• CIN 2 – there’s a moderate chance the cells will become cancerous and treatment to remove them is usually recommended
  • CIN 3 – there’s a high chance the cells will become cancerous and treatment to remove them is recommended
  • CGIN – there’s a high chance the cells will become cancerous and treatment to remove them is recommended
When treatment is carried out

LLETZ

The most common treatment is large loop excision of the transformation zone (LLETZ). It:

involves removing the abnormal cells using a thin wire loop that’s heated with an electric current can be carried out at the same time as a colposcopy is usually done while you’re awake – local anaesthetic is injected into your cervix to numb it during the treatment doesn’t usually need an overnight stay in hospital.

LLETZ is also called loop diathermy, loop cone, loop biopsy or loop excision.

 

Cone biopsy

A cone biopsy is done less often than LLETZ. It:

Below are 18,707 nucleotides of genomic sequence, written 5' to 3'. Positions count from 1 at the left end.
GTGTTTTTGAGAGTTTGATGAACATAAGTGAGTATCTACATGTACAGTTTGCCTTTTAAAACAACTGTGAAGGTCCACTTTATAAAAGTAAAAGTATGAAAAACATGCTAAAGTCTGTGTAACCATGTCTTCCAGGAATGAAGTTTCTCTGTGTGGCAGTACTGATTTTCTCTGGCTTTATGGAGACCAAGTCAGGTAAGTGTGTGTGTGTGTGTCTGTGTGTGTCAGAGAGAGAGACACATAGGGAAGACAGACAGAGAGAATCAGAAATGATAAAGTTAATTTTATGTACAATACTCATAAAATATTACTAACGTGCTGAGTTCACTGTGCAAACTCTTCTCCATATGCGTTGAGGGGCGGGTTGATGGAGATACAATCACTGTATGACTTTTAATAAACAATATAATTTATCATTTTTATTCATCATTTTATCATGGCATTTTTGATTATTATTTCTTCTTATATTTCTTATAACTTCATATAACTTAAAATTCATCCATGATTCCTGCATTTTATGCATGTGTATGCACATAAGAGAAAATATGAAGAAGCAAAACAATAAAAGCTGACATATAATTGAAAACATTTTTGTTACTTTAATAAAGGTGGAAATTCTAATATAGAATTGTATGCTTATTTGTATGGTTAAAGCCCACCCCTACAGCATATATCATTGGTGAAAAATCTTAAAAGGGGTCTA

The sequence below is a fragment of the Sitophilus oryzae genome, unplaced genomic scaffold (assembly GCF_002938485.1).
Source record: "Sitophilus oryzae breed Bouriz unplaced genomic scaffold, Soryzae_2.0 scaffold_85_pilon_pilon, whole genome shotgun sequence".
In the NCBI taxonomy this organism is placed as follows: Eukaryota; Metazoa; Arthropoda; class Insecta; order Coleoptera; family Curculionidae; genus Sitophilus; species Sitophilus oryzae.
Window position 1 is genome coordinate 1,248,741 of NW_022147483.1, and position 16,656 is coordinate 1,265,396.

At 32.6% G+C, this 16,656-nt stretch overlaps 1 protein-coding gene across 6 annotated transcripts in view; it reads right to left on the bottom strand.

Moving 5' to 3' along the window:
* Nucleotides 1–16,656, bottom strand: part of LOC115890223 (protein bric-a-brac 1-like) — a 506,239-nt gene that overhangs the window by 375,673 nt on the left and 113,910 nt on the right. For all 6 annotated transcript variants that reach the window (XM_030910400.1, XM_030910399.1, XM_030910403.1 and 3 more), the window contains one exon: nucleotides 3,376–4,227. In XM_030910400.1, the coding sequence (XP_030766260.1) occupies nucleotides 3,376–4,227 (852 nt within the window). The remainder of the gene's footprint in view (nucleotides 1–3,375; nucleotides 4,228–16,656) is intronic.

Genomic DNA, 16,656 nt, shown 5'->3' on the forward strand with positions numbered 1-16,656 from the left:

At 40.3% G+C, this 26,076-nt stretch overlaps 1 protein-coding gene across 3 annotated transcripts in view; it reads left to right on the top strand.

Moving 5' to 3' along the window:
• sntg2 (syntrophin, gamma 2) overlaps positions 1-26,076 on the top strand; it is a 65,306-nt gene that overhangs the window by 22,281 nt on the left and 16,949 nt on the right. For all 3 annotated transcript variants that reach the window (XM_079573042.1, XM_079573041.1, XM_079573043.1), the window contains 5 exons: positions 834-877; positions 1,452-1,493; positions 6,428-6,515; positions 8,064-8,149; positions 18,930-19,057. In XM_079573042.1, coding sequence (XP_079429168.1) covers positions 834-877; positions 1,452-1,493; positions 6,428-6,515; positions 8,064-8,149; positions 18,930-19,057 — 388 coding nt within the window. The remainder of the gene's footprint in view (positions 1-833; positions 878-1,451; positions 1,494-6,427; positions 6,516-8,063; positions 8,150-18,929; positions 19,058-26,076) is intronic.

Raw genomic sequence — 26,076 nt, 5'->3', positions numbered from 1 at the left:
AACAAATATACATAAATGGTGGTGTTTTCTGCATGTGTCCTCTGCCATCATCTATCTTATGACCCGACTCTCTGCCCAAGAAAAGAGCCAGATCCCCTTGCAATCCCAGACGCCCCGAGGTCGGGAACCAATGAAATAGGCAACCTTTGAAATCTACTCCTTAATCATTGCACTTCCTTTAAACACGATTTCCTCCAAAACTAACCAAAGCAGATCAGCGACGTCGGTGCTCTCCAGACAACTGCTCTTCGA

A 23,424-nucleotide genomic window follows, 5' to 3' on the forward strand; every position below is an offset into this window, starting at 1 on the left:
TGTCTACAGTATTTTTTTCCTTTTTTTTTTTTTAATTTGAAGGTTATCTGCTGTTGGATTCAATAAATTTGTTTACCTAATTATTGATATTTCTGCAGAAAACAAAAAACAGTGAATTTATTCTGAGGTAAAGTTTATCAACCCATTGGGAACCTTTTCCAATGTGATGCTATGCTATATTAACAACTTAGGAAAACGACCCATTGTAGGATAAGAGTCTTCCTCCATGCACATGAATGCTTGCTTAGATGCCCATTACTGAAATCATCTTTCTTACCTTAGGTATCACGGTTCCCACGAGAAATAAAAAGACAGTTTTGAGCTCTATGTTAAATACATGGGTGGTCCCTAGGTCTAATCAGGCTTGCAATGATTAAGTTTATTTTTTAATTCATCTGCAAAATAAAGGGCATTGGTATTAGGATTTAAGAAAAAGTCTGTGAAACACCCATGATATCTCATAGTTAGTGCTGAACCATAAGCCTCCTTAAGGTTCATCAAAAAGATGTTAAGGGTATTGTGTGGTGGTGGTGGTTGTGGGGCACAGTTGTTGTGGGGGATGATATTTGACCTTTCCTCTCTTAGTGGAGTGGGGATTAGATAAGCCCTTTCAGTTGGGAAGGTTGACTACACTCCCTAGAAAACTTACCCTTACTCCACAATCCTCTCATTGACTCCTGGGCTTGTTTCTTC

• is a minor operation to cut out a cone-shaped piece of tissue containing the abnormal cells
  • only tends to be used if a large area of tissue needs to be removed

 

Other treatments

Abnormal cells in the cervix can also be treated with:

  • cryotherapy – the abnormal cells are frozen and destroyed (this is only used to treat minor cell changes)
  • laser treatment – a laser is used to pinpoint and destroy abnormal cells on your cervix
  • cold coagulation – a heat source is applied to the cervix to burn away the abnormal cells
  • hysterectomy (removal of the womb) – this will only be considered if abnormal cells on your cervix have been found more than once, if they’re severely abnormal, you’re past childbearing age, or you don’t want to have more children
Planning Ahead
You may wish to prepare a list of questions to ask before seeing us so that you will not miss out anything important. Ask for the appointment on a day when you know you will not be having your period. Be sure to bring a list of all medications and supplements that you are taking.
Can I walk in for an appointment or service?
We want to make sure we cater enough time for your visit with our doctor. As such, we strongly advise that you make a prior appointment with our staff. Our specialist will then meet you on the allocated time for a detailed discussion. Please call or email us for an appointment.